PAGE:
She asserts that they are symbolic and metaphorical explorations of the human condition, where the characters represent different aspects of consciousness. The shadow, which is the unconscious part of the ego, is represented by the wicked witches, evil kings and monsters which are present in every fairy tale. What’s more, she demonstrates how these stories are allusions to our own internal conflicts and struggles, and how our shadow can manifest itself in destructive and counterproductive ways if we don’t accept the darkness within ourselves and channel it through an appropriate outlet.

It should be noted that the author’s points can be lost in the dense academic tone her writing has, which may make it difficult for readers to actually focus.


  • Intersects the realms of Jungian psychology and fairy tales.
  • Examines the deeper meaning of fairy tales and their representation of the shadow.
  • Written by a contemporary of Carl Jung.


  • Extremely dense academic writing which may frustrate readers.
  • The generalisations are sweeping and broad.

4. Meeting the Shadow: The Hidden Power of the Dark Side of Human Nature edited by Connie Zweig and Jeremiah Abrams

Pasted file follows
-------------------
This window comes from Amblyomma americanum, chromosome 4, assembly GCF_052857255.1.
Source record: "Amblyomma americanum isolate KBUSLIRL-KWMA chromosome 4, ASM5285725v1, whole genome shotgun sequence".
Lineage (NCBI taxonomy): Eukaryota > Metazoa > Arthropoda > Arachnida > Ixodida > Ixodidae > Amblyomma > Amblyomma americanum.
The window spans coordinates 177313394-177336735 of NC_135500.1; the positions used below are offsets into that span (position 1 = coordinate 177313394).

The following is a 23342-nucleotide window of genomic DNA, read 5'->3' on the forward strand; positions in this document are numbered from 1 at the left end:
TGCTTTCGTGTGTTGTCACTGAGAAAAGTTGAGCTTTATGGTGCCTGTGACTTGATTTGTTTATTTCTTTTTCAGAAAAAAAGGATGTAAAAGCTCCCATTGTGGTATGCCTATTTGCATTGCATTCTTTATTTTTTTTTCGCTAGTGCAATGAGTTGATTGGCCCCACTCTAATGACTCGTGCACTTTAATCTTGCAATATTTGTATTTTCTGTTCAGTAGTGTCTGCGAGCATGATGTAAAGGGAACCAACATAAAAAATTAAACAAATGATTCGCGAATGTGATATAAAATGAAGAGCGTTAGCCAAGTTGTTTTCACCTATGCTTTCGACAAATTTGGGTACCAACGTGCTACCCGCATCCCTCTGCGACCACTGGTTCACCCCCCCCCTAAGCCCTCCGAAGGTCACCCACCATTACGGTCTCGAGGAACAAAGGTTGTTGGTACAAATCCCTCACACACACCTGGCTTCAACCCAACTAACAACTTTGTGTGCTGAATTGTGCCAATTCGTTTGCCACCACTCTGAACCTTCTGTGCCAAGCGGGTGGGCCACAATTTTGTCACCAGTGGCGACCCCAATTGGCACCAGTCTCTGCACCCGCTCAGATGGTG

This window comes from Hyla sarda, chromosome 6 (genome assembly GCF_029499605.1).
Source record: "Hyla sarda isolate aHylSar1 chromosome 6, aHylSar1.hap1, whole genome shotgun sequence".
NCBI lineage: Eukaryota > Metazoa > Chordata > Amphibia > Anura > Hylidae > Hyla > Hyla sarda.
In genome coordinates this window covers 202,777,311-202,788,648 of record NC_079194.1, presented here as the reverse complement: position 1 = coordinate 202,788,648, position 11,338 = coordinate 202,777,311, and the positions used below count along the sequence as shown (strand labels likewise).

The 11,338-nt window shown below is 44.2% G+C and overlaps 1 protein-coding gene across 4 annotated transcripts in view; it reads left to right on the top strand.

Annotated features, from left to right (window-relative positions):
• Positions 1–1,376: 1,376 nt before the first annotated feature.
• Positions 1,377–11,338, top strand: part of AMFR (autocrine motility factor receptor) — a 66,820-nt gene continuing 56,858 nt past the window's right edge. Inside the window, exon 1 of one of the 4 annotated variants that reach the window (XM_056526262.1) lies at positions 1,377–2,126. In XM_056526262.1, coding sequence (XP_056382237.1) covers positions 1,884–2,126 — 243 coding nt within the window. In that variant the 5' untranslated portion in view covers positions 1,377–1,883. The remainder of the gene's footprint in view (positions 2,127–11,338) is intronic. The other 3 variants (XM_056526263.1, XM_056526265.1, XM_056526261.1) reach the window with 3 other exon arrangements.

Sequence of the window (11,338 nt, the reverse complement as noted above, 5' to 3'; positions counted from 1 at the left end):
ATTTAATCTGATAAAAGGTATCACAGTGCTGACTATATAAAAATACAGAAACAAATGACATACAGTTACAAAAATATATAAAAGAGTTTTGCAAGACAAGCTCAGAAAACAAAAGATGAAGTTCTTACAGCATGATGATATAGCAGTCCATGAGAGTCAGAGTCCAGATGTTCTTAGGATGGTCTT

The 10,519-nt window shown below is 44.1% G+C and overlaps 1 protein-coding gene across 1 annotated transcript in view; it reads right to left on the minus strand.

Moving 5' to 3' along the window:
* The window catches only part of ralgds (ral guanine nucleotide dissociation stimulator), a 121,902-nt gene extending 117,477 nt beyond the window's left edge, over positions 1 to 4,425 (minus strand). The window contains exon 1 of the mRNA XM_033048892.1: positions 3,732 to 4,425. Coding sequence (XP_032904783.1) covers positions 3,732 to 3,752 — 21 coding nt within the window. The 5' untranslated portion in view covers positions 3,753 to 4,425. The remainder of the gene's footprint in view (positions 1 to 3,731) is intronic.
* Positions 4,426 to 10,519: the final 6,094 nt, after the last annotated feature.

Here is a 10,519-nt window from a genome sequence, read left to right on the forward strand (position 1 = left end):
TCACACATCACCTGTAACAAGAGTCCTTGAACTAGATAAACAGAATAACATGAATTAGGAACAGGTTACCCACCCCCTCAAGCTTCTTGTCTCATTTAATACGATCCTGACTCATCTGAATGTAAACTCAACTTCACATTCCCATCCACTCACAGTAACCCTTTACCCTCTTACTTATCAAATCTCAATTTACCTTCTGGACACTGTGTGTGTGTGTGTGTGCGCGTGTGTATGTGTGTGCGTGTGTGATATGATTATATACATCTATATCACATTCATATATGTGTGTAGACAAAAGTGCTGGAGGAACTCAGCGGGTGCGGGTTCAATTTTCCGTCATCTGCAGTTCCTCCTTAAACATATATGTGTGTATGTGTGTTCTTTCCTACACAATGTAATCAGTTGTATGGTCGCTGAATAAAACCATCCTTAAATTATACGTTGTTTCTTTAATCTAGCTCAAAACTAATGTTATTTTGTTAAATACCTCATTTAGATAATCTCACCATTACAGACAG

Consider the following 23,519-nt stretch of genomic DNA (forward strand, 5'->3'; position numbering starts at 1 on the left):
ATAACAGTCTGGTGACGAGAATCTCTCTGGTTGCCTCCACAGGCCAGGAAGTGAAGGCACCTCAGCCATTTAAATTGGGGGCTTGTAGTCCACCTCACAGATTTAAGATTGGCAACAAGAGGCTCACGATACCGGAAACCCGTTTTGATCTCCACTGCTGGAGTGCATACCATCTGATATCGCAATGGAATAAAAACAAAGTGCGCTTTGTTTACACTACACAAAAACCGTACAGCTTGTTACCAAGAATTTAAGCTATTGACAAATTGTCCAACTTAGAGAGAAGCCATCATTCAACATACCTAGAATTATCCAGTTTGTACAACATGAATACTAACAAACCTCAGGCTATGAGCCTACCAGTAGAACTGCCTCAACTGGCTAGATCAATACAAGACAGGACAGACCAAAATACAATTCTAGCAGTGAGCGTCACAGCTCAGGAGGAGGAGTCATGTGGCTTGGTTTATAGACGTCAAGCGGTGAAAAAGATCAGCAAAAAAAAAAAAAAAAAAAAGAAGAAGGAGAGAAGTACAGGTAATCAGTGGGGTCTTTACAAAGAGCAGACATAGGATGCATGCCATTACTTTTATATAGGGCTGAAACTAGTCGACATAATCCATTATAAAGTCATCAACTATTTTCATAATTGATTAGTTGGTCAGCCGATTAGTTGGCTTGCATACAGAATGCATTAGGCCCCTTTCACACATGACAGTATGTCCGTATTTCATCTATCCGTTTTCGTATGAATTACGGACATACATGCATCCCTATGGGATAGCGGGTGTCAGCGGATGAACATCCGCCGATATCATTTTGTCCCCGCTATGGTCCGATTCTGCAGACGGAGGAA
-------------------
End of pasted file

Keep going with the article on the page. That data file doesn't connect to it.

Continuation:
Meeting the Shadow: The Hidden Power of the Dark Side of Human Nature edited by Connie Zweig and Jeremiah Abrams

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A collection of essays, this particular book offers a series of diverse and intriguing writings exploring Carl Jung’s concept of the shadow. The shadow is that aspect of our ego which is inherently repressed, and Jungian theories argue that suppressing the shadow can be a source of internal conflict and destructive behaviours.

This book is an excellent review of the subject, because the essays cover a range of topics elaborating and expanding on Jungian theory, such as the formation of the shadow, how the shadow is presented in mythology and religion, and the way in which the shadow influences our daily experiences. One of the primary strengths of this book is that it does provide practical guidance and advice which can be applied by the reader, which can be difficult to achieve with such a complex and subjective subject. Each chapter is different from the last, making this book an incredibly comprehensive resource for anyone who is interested in shadow work.

Considering it is an assortment of essays, it deals with multiple theories and conflicting interpretations which could confuse some readers.


  • An expansive collection of essays from multiple writers.
  • A comprehensive and diverse resource on the subject of shadow work.